Yes, the biggest trading card craze of the 90's is still going strong, and it still contains all of the high drama and friendship-ruining potential you remember. Take 9-year-old Bryce, who had his Pokemon collection snatched right out of his hands.
"I was stunned," Bryce told CNN. "I couldn't move."
"Some of the neighborhood kids were actually able to help us locate this boy," Grotenrath told CNN. "We talked to the boy's parents and the parents confronted the boy. He brought the cards back out and handed them over and apologized."
However, some of the cards were still missing, and Bryce's disappointment led Grotenrath to do some nostalgic digging.
"I knew I had some old Pokemon cards at home," he said. "So I looked in the closet and noticed a binder ... I told my sergeant and lieutenant I had some cards I wanted to give [this boy], so the next day my partner and I went back to his house."
When Grotenrath rolled up with a binder full of original Pokemon cards, Bryce was beyond surprised.
"I was, number one, excited," Bryce said. "I didn't think he was going to give them to me. It's been really exciting."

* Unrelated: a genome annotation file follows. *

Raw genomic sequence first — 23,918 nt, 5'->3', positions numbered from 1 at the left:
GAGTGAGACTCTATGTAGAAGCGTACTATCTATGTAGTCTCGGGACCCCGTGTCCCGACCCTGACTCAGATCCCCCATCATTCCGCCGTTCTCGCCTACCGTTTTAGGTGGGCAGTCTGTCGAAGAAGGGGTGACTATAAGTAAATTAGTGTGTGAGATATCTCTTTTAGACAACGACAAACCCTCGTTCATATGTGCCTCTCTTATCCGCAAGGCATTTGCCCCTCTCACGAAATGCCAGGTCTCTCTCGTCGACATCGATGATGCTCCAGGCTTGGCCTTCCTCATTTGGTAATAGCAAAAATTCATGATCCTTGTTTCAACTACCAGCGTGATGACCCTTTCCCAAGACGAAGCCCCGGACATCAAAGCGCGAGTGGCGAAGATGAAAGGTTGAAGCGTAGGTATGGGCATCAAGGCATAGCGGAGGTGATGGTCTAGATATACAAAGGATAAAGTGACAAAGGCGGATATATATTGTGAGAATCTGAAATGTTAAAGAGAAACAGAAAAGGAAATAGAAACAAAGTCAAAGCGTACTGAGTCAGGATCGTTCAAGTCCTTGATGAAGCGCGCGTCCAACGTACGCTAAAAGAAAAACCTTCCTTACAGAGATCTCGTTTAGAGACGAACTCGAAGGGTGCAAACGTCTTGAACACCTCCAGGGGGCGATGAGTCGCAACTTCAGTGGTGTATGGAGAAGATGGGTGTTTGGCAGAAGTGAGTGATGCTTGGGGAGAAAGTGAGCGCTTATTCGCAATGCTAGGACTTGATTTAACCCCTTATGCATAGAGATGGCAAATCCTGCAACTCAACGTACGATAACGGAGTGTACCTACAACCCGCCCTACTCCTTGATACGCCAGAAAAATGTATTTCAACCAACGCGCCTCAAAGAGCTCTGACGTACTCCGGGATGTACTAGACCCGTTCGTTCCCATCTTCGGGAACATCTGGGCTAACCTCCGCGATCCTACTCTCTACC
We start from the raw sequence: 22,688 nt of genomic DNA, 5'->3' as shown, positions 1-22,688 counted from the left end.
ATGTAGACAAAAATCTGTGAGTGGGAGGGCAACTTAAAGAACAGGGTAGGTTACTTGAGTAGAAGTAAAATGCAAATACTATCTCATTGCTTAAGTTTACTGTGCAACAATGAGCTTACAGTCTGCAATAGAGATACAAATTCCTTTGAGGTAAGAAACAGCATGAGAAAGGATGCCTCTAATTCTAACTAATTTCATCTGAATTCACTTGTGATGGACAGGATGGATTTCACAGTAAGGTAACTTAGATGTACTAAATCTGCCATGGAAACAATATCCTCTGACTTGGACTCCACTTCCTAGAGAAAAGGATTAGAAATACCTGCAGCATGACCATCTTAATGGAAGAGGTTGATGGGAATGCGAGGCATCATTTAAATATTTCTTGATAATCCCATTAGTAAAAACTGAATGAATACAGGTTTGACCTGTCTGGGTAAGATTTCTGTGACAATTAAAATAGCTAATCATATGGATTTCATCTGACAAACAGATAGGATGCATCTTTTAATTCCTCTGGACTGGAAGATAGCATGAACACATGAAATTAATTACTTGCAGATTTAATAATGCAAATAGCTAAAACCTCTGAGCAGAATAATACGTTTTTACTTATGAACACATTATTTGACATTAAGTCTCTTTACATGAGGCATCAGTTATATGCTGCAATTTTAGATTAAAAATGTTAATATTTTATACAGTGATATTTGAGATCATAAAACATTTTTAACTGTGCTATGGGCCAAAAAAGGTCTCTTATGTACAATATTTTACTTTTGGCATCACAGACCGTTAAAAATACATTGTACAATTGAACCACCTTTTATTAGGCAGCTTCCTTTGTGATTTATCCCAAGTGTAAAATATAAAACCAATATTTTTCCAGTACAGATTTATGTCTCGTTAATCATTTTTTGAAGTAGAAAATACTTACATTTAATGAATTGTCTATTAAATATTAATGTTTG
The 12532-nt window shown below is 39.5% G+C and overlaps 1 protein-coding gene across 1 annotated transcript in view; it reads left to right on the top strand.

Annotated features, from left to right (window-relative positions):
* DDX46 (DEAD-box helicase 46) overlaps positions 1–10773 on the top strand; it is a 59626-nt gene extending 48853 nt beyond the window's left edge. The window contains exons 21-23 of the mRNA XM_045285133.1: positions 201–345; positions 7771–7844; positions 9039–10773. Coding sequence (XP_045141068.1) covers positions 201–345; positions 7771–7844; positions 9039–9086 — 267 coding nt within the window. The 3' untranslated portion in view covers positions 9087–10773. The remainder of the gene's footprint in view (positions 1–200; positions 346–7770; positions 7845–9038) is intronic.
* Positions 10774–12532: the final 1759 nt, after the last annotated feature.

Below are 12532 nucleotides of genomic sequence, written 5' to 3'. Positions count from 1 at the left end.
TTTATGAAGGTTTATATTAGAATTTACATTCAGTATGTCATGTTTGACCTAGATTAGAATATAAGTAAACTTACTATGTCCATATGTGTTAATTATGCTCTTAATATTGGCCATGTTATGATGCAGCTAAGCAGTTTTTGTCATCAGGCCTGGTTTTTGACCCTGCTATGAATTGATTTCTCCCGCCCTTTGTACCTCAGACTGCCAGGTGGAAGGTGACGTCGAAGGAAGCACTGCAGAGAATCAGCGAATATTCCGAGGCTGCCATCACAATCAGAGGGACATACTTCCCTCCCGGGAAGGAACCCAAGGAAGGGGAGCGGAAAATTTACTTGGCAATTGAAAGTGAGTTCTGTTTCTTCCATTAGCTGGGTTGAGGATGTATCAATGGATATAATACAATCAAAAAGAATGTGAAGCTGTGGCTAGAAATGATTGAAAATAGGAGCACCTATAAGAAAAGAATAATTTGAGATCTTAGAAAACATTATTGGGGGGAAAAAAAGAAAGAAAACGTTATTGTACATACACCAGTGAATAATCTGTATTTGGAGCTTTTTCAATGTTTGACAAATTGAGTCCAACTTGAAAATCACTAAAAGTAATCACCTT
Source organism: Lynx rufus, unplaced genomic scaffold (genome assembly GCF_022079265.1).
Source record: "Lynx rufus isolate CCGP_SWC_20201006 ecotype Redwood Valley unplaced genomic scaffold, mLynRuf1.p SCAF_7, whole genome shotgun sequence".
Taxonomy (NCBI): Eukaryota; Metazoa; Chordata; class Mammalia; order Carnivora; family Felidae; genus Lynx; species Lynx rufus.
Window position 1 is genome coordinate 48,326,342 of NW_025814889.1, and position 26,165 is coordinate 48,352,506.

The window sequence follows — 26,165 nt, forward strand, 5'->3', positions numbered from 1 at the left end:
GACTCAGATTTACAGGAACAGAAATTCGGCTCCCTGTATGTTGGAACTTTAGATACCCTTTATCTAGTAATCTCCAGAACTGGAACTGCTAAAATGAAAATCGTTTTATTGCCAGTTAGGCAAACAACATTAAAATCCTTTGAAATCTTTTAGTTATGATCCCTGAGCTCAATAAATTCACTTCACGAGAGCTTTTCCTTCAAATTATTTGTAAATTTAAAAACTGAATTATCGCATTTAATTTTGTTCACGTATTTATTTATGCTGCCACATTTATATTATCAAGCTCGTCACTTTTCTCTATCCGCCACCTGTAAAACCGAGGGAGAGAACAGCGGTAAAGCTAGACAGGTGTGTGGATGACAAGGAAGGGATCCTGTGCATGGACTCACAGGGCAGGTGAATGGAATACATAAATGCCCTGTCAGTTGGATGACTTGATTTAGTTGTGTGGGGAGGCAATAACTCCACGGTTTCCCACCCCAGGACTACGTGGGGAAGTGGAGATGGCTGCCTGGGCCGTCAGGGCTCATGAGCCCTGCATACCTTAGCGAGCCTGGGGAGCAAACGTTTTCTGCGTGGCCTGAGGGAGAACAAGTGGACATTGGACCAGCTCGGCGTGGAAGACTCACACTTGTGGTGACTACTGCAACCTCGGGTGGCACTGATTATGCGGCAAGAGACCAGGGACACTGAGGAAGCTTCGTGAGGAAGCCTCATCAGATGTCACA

The two generations of Pokemon gamers sat and admired the cards, and when they parted, they did so as new friends.
"He was grinning from cheek to cheek," Grotenrath said. "He said he had two uncles who were Cleveland police officers as well...and he told his mom he has a brand-new favorite officer."
For all the Pokemon lovers clamoring to know how valuable -- monetarily and otherwise -- Grotenrath's collection is, he says he's not really sure.
"I know I have a couple of holographics and first editions in there," he says.
Grotenrath shared a picture of the impromptu card exchange with some Facebook friends, and said his act of kindness is all in a day's work.
"Anything we can do to put a smile on a citizens face, is a job well done in our book," he wrote.
In the photo, Grotenrath's badge is covered in observance of National Police Week.